- Cast: Burt Reynolds, Jackie Gleason, Jerry Reed, Dom DeLuise, Sally Field, Paul Williams, Pat McCormick
- Director: Hal Needham
- Studio: Rastar, distributed by Universal Pictures
- Trivia: The film was released in the UK, Australia, New Zealand and other Commonwealth countries as Smokey and the Bandit Rides Again, and early video releases and TV prints used this title, but have reverted to the original title in recent years. Smokey and the Bandit Part 3 was released in 1983, but Reynolds just made a cameo appearance and Field did not appear at all. Reynolds and DeLuise were friends who had worked together before and worked together again in The End, The Best Little Whorehouse in Texas, The Cannonball Run, Cannonball Run II, and lent their voices to All Dogs Go To Heaven. Smokey II and Cannonball Run were filming simultaneously. Football players Joe Klecko and Terry Bradshaw also appear in both films. It was the first film to feature director Needham's 'Blooper Reel Credit Crawl'. The Pontiac LeMans sedans dressed as police cars destroyed in the desert roundup sequence were originally purchased by a rental agency in Phoenix which refused delivery of the cars when it was learned they had no air conditioning; Pontiac took the cars back and gave them to the producers to be used in the film. A record breaking automobile jump was captured on film during that scene as stuntman Gary Davis jumped a 1974 Dodge Monaco over 150 feet, suffering compressed vertebrae as a result of a hard landing. It was the eighth most popular film of the year, earning over $66 million at the North American box office. Critical reaction was harsh, calling the sequel unnecessary, and even Reynolds was unhappy working on the film, feeling it was just a cash grab by Universal.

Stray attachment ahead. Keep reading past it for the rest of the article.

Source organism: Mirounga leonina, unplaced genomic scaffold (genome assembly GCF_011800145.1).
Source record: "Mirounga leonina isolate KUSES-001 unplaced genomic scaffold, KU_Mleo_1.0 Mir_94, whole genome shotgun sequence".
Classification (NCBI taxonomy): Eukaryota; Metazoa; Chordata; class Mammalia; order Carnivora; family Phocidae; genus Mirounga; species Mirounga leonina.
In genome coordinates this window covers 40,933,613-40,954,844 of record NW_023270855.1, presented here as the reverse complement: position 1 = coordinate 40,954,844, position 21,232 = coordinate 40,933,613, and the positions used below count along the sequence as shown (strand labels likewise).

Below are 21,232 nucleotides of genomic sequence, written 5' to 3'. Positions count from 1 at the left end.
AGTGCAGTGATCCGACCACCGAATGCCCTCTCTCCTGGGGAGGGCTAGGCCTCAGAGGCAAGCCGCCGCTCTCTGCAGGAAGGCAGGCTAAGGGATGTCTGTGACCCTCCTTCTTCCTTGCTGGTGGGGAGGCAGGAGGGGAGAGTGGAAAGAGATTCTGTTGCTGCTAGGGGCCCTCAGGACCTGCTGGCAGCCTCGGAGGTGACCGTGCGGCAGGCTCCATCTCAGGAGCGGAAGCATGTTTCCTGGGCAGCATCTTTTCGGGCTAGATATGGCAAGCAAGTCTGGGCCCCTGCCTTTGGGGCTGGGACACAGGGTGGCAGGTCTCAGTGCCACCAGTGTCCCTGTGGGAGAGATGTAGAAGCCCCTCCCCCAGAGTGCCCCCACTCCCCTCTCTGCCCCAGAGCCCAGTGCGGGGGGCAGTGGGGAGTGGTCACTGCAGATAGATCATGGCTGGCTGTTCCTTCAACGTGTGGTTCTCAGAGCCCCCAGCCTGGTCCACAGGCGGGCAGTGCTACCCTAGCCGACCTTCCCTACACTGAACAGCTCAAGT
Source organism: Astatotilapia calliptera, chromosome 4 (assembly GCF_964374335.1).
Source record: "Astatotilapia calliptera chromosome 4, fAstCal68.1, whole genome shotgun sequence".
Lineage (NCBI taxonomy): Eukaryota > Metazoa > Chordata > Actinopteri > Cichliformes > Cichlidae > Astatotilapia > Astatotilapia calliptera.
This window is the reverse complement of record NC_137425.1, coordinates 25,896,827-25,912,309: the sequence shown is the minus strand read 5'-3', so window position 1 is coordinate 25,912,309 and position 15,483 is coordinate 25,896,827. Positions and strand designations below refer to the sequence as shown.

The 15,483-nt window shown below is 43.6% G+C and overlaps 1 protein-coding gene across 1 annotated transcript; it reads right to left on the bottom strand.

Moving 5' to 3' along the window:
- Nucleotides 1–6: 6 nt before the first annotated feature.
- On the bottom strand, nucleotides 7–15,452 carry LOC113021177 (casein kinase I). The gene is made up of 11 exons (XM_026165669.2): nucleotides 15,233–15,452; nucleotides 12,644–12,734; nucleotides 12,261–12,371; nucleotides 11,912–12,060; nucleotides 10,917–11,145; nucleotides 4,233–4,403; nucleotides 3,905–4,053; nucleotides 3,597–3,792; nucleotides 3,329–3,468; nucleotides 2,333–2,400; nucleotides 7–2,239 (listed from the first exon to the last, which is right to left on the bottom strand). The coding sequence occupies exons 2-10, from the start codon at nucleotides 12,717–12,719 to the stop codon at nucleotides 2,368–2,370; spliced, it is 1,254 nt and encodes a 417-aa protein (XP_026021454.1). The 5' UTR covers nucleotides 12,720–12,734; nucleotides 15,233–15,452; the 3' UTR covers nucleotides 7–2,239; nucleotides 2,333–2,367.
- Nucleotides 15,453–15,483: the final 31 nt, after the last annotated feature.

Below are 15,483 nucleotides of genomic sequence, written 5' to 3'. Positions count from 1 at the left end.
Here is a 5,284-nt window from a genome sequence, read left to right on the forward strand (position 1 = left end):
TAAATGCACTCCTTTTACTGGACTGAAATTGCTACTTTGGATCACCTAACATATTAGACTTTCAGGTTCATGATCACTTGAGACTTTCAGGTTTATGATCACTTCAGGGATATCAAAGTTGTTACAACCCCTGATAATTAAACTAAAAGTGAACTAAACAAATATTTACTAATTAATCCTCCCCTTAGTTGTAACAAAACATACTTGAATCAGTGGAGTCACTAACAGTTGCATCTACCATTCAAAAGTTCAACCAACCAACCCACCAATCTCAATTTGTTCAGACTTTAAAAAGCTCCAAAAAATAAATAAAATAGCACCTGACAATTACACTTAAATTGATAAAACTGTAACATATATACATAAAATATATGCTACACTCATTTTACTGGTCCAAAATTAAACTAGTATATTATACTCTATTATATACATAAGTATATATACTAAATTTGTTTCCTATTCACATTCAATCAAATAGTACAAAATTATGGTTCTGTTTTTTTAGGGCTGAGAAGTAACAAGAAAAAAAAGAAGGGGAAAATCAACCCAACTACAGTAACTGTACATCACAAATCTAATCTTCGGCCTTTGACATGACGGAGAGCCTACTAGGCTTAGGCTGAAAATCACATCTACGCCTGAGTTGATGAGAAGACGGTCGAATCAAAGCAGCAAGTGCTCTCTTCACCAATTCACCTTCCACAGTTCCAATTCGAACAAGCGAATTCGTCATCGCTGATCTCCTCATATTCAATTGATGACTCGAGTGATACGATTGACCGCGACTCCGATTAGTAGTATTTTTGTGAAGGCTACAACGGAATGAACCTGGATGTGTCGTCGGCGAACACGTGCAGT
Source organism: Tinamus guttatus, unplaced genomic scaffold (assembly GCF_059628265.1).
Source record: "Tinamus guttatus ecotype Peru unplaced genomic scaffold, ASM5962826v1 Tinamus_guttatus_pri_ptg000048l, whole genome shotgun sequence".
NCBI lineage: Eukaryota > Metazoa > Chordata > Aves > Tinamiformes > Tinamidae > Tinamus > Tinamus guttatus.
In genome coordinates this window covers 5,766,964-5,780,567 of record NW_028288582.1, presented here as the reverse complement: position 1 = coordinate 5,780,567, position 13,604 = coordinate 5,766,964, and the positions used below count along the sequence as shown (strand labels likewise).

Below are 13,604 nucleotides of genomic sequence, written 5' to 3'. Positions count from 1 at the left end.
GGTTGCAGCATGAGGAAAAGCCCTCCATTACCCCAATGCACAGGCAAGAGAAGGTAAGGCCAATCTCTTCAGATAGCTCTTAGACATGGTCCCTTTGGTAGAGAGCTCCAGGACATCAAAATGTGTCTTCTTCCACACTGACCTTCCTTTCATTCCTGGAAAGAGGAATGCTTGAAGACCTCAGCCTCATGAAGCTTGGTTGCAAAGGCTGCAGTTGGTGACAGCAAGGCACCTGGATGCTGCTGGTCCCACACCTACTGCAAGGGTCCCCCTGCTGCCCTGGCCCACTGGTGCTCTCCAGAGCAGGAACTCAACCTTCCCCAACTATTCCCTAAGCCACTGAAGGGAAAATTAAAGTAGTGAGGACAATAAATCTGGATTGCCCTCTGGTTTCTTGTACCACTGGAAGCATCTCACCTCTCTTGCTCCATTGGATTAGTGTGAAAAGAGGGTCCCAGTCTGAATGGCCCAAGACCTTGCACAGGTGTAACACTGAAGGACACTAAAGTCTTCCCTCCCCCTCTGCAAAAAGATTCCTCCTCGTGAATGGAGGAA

- Cast: Frank Langella, Glynnis O'Connor, Tom Hulce, Jerry Stiller, Kevin McCarthy
- Director: Michael Pressman
- Studio: United Artists
- Cast: Michael Ontkean, Margot Kidder, Ray Sharkey, Jan Miner, Jerry Hall
- Director: Paul Mazursky
- Studio: 20th Century Fox
|© 20th Century Fox|
- Cast: George C. Scott, Ed Flanders, Jason Miller, Scott Wilson, Nicol Williamson, Brad Dourif
- Director: William Peter Blatty
- Studio: Morgan Creek Productions, distributed by 20th Century Fox